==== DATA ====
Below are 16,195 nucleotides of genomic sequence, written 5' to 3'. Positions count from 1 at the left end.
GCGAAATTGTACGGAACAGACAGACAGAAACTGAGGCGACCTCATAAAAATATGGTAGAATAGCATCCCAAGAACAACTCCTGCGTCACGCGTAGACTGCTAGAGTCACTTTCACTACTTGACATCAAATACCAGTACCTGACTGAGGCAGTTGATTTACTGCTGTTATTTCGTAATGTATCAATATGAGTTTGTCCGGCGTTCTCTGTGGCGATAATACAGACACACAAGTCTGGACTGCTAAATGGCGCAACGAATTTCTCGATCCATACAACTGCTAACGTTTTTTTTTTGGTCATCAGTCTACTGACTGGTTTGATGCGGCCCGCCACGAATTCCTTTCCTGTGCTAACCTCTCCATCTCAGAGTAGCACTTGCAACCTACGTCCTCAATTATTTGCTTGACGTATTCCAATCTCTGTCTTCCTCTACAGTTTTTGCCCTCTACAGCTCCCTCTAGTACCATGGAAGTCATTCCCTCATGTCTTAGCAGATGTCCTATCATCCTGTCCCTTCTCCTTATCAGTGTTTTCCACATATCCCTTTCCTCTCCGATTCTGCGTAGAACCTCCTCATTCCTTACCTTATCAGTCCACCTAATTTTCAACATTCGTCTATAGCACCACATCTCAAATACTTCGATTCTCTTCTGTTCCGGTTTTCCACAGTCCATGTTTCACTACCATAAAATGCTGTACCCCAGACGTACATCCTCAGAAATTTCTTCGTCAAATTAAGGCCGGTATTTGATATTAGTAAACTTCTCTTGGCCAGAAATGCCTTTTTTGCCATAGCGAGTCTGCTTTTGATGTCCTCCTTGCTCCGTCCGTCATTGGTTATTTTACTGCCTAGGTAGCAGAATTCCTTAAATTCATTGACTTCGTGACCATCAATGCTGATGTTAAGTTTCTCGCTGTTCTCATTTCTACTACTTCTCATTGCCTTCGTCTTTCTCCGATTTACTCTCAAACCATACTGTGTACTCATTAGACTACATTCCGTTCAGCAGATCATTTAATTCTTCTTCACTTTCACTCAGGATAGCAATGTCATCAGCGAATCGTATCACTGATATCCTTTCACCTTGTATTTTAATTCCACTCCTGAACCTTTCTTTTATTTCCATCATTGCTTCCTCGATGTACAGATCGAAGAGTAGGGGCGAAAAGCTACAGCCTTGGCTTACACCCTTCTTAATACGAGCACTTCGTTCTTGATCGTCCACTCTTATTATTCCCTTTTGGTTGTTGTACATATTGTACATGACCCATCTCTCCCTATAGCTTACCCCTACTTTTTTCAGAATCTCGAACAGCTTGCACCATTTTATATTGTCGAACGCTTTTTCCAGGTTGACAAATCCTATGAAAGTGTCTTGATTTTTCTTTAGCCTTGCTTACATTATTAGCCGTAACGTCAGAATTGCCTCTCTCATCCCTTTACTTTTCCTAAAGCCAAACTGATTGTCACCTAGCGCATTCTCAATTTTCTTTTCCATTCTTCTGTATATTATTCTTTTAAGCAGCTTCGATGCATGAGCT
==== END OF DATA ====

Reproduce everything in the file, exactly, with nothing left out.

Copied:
Below are 16,195 nucleotides of genomic sequence, written 5' to 3'. Positions count from 1 at the left end.
GCGAAATTGTACGGAACAGACAGACAGAAACTGAGGCGACCTCATAAAAATATGGTAGAATAGCATCCCAAGAACAACTCCTGCGTCACGCGTAGACTGCTAGAGTCACTTTCACTACTTGACATCAAATACCAGTACCTGACTGAGGCAGTTGATTTACTGCTGTTATTTCGTAATGTATCAATATGAGTTTGTCCGGCGTTCTCTGTGGCGATAATACAGACACACAAGTCTGGACTGCTAAATGGCGCAACGAATTTCTCGATCCATACAACTGCTAACGTTTTTTTTTTGGTCATCAGTCTACTGACTGGTTTGATGCGGCCCGCCACGAATTCCTTTCCTGTGCTAACCTCTCCATCTCAGAGTAGCACTTGCAACCTACGTCCTCAATTATTTGCTTGACGTATTCCAATCTCTGTCTTCCTCTACAGTTTTTGCCCTCTACAGCTCCCTCTAGTACCATGGAAGTCATTCCCTCATGTCTTAGCAGATGTCCTATCATCCTGTCCCTTCTCCTTATCAGTGTTTTCCACATATCCCTTTCCTCTCCGATTCTGCGTAGAACCTCCTCATTCCTTACCTTATCAGTCCACCTAATTTTCAACATTCGTCTATAGCACCACATCTCAAATACTTCGATTCTCTTCTGTTCCGGTTTTCCACAGTCCATGTTTCACTACCATAAAATGCTGTACCCCAGACGTACATCCTCAGAAATTTCTTCGTCAAATTAAGGCCGGTATTTGATATTAGTAAACTTCTCTTGGCCAGAAATGCCTTTTTTGCCATAGCGAGTCTGCTTTTGATGTCCTCCTTGCTCCGTCCGTCATTGGTTATTTTACTGCCTAGGTAGCAGAATTCCTTAAATTCATTGACTTCGTGACCATCAATGCTGATGTTAAGTTTCTCGCTGTTCTCATTTCTACTACTTCTCATTGCCTTCGTCTTTCTCCGATTTACTCTCAAACCATACTGTGTACTCATTAGACTACATTCCGTTCAGCAGATCATTTAATTCTTCTTCACTTTCACTCAGGATAGCAATGTCATCAGCGAATCGTATCACTGATATCCTTTCACCTTGTATTTTAATTCCACTCCTGAACCTTTCTTTTATTTCCATCATTGCTTCCTCGATGTACAGATCGAAGAGTAGGGGCGAAAAGCTACAGCCTTGGCTTACACCCTTCTTAATACGAGCACTTCGTTCTTGATCGTCCACTCTTATTATTCCCTTTTGGTTGTTGTACATATTGTACATGACCCATCTCTCCCTATAGCTTACCCCTACTTTTTTCAGAATCTCGAACAGCTTGCACCATTTTATATTGTCGAACGCTTTTTCCAGGTTGACAAATCCTATGAAAGTGTCTTGATTTTTCTTTAGCCTTGCTTACATTATTAGCCGTAACGTCAGAATTGCCTCTCTCATCCCTTTACTTTTCCTAAAGCCAAACTGATTGTCACCTAGCGCATTCTCAATTTTCTTTTCCATTCTTCTGTATATTATTCTTTTAAGCAGCTTCGATGCATGAGCT